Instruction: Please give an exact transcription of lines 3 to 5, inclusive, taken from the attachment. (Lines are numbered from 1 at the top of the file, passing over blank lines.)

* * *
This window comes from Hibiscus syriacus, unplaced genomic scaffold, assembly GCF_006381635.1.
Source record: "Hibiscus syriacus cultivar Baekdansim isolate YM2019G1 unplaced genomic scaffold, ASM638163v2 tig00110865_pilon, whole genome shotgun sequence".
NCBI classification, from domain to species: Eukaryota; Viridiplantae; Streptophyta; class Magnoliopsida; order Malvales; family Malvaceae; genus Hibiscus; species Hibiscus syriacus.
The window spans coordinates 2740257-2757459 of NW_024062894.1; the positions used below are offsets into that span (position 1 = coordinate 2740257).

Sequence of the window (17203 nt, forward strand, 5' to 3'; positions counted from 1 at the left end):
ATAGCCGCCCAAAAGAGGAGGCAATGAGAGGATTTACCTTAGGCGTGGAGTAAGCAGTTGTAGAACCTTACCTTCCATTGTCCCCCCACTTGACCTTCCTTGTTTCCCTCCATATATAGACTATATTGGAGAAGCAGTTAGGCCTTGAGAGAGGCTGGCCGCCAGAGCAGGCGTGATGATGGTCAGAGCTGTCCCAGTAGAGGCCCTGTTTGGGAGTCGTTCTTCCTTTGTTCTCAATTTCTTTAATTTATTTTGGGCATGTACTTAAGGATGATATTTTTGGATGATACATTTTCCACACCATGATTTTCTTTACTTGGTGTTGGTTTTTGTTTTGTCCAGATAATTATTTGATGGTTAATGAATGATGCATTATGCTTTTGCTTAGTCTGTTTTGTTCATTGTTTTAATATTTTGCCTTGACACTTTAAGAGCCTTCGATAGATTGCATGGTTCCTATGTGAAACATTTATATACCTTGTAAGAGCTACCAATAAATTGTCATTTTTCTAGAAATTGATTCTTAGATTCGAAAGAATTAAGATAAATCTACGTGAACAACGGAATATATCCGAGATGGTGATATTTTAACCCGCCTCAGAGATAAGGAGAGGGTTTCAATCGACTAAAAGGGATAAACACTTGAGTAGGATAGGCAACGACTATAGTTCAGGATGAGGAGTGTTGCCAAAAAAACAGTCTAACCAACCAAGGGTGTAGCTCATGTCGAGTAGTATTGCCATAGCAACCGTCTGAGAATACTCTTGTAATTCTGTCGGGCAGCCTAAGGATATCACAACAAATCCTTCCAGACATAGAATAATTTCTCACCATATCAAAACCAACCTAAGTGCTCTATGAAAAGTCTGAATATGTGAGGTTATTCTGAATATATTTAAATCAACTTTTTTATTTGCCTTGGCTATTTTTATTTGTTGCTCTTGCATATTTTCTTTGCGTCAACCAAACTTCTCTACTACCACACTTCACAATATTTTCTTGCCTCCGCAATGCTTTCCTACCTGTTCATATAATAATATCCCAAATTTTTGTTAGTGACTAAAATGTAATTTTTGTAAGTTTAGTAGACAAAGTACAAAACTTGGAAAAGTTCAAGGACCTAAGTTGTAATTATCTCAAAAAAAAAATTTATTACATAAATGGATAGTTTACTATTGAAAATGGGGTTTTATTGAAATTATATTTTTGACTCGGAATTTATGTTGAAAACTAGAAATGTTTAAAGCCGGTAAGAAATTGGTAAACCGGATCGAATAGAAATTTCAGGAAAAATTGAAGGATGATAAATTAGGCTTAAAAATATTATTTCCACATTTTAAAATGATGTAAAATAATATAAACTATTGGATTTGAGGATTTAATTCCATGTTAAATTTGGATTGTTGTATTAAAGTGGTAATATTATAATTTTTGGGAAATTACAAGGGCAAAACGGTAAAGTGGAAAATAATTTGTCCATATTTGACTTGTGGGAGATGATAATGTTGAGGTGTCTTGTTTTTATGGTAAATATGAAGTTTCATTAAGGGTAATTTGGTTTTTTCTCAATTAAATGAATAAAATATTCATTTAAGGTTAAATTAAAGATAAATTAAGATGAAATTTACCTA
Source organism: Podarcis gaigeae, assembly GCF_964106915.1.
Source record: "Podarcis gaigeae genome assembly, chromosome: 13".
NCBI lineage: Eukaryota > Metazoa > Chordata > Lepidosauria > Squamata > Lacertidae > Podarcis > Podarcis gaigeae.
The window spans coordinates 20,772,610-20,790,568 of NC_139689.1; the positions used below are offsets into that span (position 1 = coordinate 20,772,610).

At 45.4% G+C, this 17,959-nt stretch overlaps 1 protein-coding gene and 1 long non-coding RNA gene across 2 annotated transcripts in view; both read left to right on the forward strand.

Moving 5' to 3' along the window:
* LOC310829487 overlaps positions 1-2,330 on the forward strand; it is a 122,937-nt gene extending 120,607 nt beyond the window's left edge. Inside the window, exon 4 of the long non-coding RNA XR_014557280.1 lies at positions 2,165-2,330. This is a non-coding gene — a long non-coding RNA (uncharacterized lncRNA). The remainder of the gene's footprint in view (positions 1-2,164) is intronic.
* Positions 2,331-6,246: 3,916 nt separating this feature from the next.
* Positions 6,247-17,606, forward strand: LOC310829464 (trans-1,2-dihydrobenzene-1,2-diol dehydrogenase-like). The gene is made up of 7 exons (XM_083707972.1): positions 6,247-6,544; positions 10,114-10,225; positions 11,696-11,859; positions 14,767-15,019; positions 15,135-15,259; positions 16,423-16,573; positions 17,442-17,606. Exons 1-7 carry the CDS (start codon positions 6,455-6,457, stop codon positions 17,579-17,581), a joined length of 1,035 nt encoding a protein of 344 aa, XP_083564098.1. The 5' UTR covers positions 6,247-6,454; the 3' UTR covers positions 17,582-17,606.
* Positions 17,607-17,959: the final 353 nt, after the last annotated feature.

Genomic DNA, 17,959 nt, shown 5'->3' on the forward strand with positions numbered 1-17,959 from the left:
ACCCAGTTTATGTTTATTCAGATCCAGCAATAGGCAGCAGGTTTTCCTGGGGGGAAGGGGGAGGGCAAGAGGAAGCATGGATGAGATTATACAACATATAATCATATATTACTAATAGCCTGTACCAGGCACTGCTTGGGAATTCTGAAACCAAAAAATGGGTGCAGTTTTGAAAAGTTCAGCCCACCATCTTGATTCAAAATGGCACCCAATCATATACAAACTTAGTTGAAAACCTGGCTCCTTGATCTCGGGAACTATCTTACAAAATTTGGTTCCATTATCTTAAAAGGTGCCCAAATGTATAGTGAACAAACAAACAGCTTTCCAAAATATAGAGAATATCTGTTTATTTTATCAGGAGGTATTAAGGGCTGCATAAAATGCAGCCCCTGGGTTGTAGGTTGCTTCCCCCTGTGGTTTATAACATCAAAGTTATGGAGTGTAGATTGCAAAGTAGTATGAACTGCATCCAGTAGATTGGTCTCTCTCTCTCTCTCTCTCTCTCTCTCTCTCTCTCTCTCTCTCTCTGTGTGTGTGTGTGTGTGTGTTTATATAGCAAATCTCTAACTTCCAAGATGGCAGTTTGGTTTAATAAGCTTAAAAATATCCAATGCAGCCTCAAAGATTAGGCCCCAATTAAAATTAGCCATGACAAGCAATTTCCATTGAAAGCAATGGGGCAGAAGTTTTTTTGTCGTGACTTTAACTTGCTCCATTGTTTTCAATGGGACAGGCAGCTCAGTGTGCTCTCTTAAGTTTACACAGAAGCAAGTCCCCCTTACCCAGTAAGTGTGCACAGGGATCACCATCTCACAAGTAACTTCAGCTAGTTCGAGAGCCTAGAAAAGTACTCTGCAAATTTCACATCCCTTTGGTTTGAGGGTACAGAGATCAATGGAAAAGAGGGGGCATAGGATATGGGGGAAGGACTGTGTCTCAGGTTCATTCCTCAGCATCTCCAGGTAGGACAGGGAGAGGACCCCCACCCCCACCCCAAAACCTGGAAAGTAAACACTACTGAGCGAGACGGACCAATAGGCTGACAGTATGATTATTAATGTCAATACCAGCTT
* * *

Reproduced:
NCBI classification, from domain to species: Eukaryota; Viridiplantae; Streptophyta; class Magnoliopsida; order Malvales; family Malvaceae; genus Hibiscus; species Hibiscus syriacus.
The window spans coordinates 2740257-2757459 of NW_024062894.1; the positions used below are offsets into that span (position 1 = coordinate 2740257).

Sequence of the window (17203 nt, forward strand, 5' to 3'; positions counted from 1 at the left end):